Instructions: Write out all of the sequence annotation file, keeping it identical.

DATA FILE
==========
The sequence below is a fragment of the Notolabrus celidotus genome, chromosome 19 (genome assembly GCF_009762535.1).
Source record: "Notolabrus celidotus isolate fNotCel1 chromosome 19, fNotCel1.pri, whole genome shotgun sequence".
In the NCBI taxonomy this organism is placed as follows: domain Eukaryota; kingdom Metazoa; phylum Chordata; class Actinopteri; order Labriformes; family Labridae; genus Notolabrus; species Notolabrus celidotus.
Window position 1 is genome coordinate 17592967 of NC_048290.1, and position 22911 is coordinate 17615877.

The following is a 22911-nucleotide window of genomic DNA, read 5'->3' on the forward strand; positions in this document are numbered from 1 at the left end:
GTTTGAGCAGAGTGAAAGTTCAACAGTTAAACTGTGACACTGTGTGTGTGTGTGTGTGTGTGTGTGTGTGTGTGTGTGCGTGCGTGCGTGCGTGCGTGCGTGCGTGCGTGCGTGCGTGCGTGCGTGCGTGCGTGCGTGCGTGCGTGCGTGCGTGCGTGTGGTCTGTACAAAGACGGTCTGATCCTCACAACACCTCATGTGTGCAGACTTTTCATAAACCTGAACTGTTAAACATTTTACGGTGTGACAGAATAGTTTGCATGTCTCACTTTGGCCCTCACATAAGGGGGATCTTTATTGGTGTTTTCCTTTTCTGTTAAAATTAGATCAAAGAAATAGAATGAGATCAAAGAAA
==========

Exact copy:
The sequence below is a fragment of the Notolabrus celidotus genome, chromosome 19 (genome assembly GCF_009762535.1).
Source record: "Notolabrus celidotus isolate fNotCel1 chromosome 19, fNotCel1.pri, whole genome shotgun sequence".
In the NCBI taxonomy this organism is placed as follows: domain Eukaryota; kingdom Metazoa; phylum Chordata; class Actinopteri; order Labriformes; family Labridae; genus Notolabrus; species Notolabrus celidotus.
Window position 1 is genome coordinate 17592967 of NC_048290.1, and position 22911 is coordinate 17615877.

The following is a 22911-nucleotide window of genomic DNA, read 5'->3' on the forward strand; positions in this document are numbered from 1 at the left end:
GTTTGAGCAGAGTGAAAGTTCAACAGTTAAACTGTGACACTGTGTGTGTGTGTGTGTGTGTGTGTGTGTGTGTGTGTGCGTGCGTGCGTGCGTGCGTGCGTGCGTGCGTGCGTGCGTGCGTGCGTGCGTGCGTGCGTGCGTGCGTGCGTGCGTGCGTGTGGTCTGTACAAAGACGGTCTGATCCTCACAACACCTCATGTGTGCAGACTTTTCATAAACCTGAACTGTTAAACATTTTACGGTGTGACAGAATAGTTTGCATGTCTCACTTTGGCCCTCACATAAGGGGGATCTTTATTGGTGTTTTCCTTTTCTGTTAAAATTAGATCAAAGAAATAGAATGAGATCAAAGAAA